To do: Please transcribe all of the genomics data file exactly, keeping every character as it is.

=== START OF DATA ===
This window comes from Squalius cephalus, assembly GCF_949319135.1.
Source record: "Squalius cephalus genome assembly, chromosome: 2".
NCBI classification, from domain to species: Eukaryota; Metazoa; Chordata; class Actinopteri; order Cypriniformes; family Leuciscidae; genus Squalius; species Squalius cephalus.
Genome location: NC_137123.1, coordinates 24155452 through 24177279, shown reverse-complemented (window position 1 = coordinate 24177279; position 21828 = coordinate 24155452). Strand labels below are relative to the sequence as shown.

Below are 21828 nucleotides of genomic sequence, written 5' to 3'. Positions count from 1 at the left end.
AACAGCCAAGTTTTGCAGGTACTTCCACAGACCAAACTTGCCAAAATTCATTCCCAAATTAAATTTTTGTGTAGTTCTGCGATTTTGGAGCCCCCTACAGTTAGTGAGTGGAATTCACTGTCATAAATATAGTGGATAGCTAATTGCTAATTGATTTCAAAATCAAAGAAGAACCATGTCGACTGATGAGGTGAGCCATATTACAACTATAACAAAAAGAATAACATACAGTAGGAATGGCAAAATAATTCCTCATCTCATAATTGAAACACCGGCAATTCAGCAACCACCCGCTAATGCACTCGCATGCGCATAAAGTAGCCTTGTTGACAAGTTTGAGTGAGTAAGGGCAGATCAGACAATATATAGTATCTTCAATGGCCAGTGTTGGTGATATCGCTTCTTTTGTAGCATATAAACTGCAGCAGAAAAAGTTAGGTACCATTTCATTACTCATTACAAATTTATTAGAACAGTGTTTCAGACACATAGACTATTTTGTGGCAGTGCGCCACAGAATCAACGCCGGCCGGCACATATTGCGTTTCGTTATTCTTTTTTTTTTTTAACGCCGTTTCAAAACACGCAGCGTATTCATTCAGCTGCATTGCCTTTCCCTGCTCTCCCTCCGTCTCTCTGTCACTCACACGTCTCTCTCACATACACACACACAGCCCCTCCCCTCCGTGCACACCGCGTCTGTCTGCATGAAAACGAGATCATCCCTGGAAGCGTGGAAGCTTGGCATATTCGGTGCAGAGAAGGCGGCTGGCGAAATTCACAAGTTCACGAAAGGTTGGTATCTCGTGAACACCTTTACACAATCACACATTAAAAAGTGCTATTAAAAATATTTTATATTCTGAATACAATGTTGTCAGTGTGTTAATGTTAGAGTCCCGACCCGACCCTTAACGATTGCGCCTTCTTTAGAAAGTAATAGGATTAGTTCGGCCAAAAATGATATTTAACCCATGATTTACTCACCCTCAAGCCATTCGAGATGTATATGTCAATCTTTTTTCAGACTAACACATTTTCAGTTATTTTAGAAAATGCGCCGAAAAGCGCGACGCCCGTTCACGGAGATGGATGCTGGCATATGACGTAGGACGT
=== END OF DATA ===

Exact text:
This window comes from Squalius cephalus, assembly GCF_949319135.1.
Source record: "Squalius cephalus genome assembly, chromosome: 2".
NCBI classification, from domain to species: Eukaryota; Metazoa; Chordata; class Actinopteri; order Cypriniformes; family Leuciscidae; genus Squalius; species Squalius cephalus.
Genome location: NC_137123.1, coordinates 24155452 through 24177279, shown reverse-complemented (window position 1 = coordinate 24177279; position 21828 = coordinate 24155452). Strand labels below are relative to the sequence as shown.

Below are 21828 nucleotides of genomic sequence, written 5' to 3'. Positions count from 1 at the left end.
AACAGCCAAGTTTTGCAGGTACTTCCACAGACCAAACTTGCCAAAATTCATTCCCAAATTAAATTTTTGTGTAGTTCTGCGATTTTGGAGCCCCCTACAGTTAGTGAGTGGAATTCACTGTCATAAATATAGTGGATAGCTAATTGCTAATTGATTTCAAAATCAAAGAAGAACCATGTCGACTGATGAGGTGAGCCATATTACAACTATAACAAAAAGAATAACATACAGTAGGAATGGCAAAATAATTCCTCATCTCATAATTGAAACACCGGCAATTCAGCAACCACCCGCTAATGCACTCGCATGCGCATAAAGTAGCCTTGTTGACAAGTTTGAGTGAGTAAGGGCAGATCAGACAATATATAGTATCTTCAATGGCCAGTGTTGGTGATATCGCTTCTTTTGTAGCATATAAACTGCAGCAGAAAAAGTTAGGTACCATTTCATTACTCATTACAAATTTATTAGAACAGTGTTTCAGACACATAGACTATTTTGTGGCAGTGCGCCACAGAATCAACGCCGGCCGGCACATATTGCGTTTCGTTATTCTTTTTTTTTTTTAACGCCGTTTCAAAACACGCAGCGTATTCATTCAGCTGCATTGCCTTTCCCTGCTCTCCCTCCGTCTCTCTGTCACTCACACGTCTCTCTCACATACACACACACAGCCCCTCCCCTCCGTGCACACCGCGTCTGTCTGCATGAAAACGAGATCATCCCTGGAAGCGTGGAAGCTTGGCATATTCGGTGCAGAGAAGGCGGCTGGCGAAATTCACAAGTTCACGAAAGGTTGGTATCTCGTGAACACCTTTACACAATCACACATTAAAAAGTGCTATTAAAAATATTTTATATTCTGAATACAATGTTGTCAGTGTGTTAATGTTAGAGTCCCGACCCGACCCTTAACGATTGCGCCTTCTTTAGAAAGTAATAGGATTAGTTCGGCCAAAAATGATATTTAACCCATGATTTACTCACCCTCAAGCCATTCGAGATGTATATGTCAATCTTTTTTCAGACTAACACATTTTCAGTTATTTTAGAAAATGCGCCGAAAAGCGCGACGCCCGTTCACGGAGATGGATGCTGGCATATGACGTAGGACGT